Cruise Control

Rottet Studio infuses Viking Ocean Cruises’ interiors with a modern Scandinavian aesthetic

AN Interior Design Interiors International Profile
In the Wintergarden, stylized 
trees made of maple sit under a steel-and-glass dome. The space is used for afternoon tea. (Courtesy Viking Ocean Cruises)
In the Wintergarden, stylized trees made of maple sit under a steel-and-glass dome. The space is used for afternoon tea. (Courtesy Viking Ocean Cruises)

Richard Riveire, Los Angeles–based principal of Rottet Studio, had never been on an ocean cruise ship before, let alone designed one, when he was hired to create the decor for all ships in Viking Ocean Cruises’ fleet—but that did not stop him from coming up with a concept for the 50,000-ton, 930-passenger ships. Rottet Studio collaborated with London-based SMC Design on the ship interiors; three ships are ready to set sail, and the fleet of six will be complete by 2019.

Torstein Hagen, the line’s founder and chairman, is Norwegian, and the Vikings were Scandinavian, Riveire said, inspiring him to create a “Scandinavian feel—clean, very modern, lighter colored, simpler. It’s deliberately not elaborately or overly decorated, not overdone.” This aesthetic is identical in all five of the fleet’s ships, with a color palette that focuses on pale blues, pure whites, and an occasional rust; light woods also predominate.

A palette of pale wood, whites, and blues give the public areas and rooms a Scandinavian feel. Large windows overlook a port-of-call. (Courtesy Viking Ocean Cruises)

Many cruise ships, Riveire added, look like “Las Vegas 20 years ago, with bold attacks of color and light. We’ve used a minimalist, reduced palette. There are not a lot of heavy moldings, excessive drapery, giant swags of chandeliers. It’s very simple and straightforward.”



(Courtesy Viking Ocean Cruises)

One of the more striking interiors here is the ship’s Winter Garden, a lounge where afternoon tea is served. Under its steel-and-glass dome sits a forest of stylized trees made from maple. Wood also abounds in the ship’s three-deck atrium and living room areas, the latter featuring a bar made of wood panels reminiscent of Viking longships. Another nautical touch in the living room areas are heavy, braided cotton macramé window coverings, in two shades of blue and white, that resemble the rigging on sails and hide views of lifeboats on the ship’s deck.

On all three ships, a lichen garden sits below a grand staircase, adding a splash of color where it might not be expected. (Courtesy Viking Ocean Cruises)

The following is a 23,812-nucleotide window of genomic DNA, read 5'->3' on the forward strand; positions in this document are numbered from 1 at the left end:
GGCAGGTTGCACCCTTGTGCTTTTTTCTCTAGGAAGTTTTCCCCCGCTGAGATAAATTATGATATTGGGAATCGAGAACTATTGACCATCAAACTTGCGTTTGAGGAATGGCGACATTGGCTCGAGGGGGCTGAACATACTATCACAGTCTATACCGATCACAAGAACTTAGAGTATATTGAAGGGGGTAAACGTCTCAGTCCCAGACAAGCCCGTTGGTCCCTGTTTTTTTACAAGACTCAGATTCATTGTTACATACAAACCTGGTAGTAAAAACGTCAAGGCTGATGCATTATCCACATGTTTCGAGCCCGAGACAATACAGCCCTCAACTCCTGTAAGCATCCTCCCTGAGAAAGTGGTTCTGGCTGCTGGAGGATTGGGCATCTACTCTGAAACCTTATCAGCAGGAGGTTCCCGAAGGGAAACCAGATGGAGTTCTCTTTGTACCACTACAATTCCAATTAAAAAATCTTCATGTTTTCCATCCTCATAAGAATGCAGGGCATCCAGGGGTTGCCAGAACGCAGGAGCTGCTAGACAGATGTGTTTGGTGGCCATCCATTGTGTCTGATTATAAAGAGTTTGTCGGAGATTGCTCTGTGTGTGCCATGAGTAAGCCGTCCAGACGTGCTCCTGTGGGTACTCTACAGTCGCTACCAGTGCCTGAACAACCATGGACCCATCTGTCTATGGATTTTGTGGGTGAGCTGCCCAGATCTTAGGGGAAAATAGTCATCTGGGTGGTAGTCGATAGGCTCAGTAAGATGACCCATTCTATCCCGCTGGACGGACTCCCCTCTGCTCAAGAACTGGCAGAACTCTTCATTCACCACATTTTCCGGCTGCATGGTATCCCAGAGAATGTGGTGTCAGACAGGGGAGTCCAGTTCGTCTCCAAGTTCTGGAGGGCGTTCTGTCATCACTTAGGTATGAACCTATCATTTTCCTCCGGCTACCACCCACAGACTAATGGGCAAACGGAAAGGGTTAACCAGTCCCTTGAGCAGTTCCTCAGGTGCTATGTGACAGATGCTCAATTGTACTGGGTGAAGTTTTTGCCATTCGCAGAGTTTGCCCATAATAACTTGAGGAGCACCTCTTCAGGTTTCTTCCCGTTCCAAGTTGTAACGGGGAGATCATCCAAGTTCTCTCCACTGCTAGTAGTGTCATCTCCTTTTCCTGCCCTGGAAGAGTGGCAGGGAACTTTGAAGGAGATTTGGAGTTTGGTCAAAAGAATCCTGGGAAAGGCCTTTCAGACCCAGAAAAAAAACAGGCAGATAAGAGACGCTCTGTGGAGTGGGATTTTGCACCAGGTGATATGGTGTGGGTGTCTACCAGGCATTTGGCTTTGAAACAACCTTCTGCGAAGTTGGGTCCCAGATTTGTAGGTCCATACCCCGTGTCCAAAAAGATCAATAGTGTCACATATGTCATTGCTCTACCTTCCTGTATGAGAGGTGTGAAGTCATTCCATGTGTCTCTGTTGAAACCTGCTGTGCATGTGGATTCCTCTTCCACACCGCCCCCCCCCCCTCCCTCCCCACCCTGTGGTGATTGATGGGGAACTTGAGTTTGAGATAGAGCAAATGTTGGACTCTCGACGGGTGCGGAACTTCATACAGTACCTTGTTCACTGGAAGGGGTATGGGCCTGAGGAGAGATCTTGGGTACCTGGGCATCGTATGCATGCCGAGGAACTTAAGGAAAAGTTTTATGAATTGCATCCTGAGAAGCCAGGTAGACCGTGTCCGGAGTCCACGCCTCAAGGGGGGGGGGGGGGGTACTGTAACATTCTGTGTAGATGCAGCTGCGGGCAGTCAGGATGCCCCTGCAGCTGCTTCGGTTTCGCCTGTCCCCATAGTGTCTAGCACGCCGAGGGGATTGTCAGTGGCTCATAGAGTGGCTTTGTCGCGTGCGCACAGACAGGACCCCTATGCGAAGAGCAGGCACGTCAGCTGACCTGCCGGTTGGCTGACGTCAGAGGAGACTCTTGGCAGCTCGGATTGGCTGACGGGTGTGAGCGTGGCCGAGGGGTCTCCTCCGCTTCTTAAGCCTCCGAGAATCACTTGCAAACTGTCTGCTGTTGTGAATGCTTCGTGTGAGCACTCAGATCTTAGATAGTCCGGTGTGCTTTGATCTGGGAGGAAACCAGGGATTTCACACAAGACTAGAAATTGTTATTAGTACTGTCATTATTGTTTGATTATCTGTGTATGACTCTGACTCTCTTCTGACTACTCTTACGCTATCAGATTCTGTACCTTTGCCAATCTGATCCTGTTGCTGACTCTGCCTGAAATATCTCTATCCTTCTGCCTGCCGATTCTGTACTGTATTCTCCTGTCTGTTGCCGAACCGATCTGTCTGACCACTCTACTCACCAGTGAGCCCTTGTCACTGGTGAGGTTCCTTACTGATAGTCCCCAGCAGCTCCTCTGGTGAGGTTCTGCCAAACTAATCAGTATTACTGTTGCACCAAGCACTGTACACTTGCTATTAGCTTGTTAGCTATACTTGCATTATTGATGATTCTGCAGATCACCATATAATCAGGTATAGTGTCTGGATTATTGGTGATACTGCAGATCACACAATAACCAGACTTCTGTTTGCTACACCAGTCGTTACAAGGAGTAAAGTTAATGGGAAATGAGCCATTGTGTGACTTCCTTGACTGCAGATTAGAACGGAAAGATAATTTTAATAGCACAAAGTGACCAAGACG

Similarly, the aesthetic in the Explorer’s Lounge and the library on the upper deck was inspired by Viking trade routes: The blue carpet design features compass roses, while a band of white acrylic that cuts across the middle of the lounge’s two-story-high exterior windows dramatically lights up at night to depict the constellations. The library contains not only books, but also seashells and replicas of Viking masks and weaponry.

Light wood decking contrasts with darker furniture, accentuated with Nordic-inspired fabrics. (Courtesy Viking Ocean Cruises)

In the passenger cabins, which, Riveire said, “tend to be small,” it “is all about making the space appear larger,” hence the use of pale blues and whites, with rust accents, and furniture that “does double and triple duty.” The designer employed blond walnut and, in the case of suites, maple flooring. Carpet designs are based on antique Norwegian quilts and rugs.

A mist turns into snow to cover the spa’s Snow Grotto, created by spa and wellness designer LivNordic of Raison d’Etre. (Courtesy Viking Ocean Cruises)

Perhaps one of the most unusual rooms in the ship is the Snow Grotto in the spa, created by spa and wellness designer LivNordic of Raison d’Etre. Part of a traditional Nordic bathing ritual in conjunction with the sauna and thermal pool, this glass room is filled continuously with a mist of water that turns into snow in its frigid interior—
taking the Scandinavian experience to the next level.

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